accidental species

accidental species

[¦ak·sə¦den·təl ′spē·shēz]
(ecology)
A species which constitutes less than one-fourth of the population of a stand.
References in periodicals archive ?
A high percentage of accidental species in forest communities indicates a more stable environment, while species listed as accessory are better adapted to the communities (Bernardi et al.
Bark-dwelling spiders have been classified according to how strongly connected they are to this habitat (Wunderlich 982) as follows: 1) Exclusive bark-dwellers are species that live on or under the bark during all or most part of their life cycle; 2) Facultative bark-dwellers are species that typically, but not exclusively, use this habitat; and 3) Accidental species are typically from other habitats and use bark habitats by chance or as an alternative.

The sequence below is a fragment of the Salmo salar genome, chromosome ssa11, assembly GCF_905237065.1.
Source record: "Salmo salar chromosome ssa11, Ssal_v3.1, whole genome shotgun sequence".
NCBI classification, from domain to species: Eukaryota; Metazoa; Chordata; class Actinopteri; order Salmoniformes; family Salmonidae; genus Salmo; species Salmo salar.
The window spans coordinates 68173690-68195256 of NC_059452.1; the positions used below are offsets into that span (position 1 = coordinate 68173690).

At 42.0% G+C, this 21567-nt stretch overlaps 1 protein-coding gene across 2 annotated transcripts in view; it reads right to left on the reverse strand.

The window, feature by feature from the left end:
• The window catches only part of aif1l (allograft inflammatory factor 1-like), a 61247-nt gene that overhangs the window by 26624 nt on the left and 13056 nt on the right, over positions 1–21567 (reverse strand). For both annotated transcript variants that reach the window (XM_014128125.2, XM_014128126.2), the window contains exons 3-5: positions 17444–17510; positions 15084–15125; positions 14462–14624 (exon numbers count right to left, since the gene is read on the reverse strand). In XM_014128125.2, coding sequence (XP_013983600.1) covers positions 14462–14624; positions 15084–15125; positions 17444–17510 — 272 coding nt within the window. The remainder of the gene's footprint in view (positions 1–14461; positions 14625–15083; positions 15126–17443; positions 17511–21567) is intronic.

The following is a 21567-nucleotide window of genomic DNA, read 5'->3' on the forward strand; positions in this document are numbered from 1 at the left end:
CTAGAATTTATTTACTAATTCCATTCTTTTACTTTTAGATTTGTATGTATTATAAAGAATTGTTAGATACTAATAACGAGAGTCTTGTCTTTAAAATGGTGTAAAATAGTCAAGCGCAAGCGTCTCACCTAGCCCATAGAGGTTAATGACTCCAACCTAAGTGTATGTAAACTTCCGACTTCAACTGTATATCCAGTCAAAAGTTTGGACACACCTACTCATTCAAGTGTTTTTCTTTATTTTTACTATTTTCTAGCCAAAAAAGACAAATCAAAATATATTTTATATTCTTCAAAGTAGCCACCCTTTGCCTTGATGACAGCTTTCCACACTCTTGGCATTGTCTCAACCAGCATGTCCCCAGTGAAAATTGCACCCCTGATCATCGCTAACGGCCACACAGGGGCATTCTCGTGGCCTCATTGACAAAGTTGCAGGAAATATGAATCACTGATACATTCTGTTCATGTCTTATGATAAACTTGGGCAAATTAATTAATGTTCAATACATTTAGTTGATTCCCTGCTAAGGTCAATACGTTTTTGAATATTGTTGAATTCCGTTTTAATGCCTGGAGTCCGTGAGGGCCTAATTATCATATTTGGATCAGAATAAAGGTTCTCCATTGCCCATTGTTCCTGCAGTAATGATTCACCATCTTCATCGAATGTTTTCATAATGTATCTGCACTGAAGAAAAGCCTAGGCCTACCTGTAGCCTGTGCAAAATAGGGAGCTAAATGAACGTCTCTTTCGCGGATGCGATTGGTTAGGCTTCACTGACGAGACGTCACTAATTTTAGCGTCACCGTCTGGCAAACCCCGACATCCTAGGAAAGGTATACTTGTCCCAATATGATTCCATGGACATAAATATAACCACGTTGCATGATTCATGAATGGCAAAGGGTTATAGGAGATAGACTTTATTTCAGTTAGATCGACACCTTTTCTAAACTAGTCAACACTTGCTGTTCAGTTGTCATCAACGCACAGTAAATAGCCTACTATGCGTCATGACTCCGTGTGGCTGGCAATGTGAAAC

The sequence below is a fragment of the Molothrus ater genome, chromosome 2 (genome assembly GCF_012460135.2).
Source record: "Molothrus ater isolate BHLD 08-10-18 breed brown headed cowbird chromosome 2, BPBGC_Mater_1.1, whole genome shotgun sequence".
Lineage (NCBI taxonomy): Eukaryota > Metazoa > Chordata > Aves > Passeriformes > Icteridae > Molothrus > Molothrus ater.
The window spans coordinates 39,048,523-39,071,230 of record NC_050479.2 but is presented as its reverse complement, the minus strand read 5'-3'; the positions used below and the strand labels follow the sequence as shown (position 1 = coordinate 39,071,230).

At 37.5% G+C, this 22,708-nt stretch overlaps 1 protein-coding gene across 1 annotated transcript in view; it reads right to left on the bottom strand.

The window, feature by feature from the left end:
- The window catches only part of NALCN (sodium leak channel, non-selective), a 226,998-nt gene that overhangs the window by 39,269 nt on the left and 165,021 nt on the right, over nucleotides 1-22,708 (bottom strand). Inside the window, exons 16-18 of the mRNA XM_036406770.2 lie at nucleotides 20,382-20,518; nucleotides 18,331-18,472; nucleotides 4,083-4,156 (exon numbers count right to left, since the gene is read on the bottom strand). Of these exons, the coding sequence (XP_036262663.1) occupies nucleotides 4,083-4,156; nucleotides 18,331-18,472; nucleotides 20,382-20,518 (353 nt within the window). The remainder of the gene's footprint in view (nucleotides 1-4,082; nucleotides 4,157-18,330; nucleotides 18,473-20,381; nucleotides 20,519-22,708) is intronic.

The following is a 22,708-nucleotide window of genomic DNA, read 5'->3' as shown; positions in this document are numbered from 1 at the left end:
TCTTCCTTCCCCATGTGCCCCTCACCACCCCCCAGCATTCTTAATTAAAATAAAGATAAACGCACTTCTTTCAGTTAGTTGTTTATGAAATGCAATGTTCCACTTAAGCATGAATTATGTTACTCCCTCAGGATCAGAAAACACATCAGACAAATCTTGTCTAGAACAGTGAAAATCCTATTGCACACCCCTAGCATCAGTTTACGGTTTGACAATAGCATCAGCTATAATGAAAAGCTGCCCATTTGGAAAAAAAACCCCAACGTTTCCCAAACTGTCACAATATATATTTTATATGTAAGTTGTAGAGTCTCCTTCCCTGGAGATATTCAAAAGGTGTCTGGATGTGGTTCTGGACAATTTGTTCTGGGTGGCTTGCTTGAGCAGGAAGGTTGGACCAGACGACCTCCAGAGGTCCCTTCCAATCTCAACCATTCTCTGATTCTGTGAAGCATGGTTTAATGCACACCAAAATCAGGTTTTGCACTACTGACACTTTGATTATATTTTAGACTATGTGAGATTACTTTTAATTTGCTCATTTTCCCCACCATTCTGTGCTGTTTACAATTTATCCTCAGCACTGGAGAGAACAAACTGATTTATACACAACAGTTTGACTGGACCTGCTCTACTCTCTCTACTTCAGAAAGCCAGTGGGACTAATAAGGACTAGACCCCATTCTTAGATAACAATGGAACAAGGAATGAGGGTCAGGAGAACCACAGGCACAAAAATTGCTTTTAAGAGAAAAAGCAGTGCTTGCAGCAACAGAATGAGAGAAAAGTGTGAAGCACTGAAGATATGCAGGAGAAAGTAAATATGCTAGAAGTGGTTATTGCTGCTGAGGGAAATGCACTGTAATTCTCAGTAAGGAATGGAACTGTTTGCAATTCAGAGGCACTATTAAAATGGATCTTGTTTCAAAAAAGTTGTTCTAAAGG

The last benthic community shows a low affinity and includes accidental species with la < -0.
Recourse "Unto Mount Olivet" for the speaker is purely imaginative, even if excruciating: "A man so wrung with pains, that all his hair, / His skinne, his garments bloudie be" (lines 9-10) suggests a meditative sharing in Christ's sufferings, but poetic artifice renders sweet that which for another was truly agonizing, just as the accidental species of a Roman sacrament veil even as they embody their substantial counterpart.
The addition or deletion of a single species can change important properties of an ecosystem, influencing the regulation of energy flow and the cycling of chemicals, Vitousek reports after considering examples of deliberate and accidental species introductions.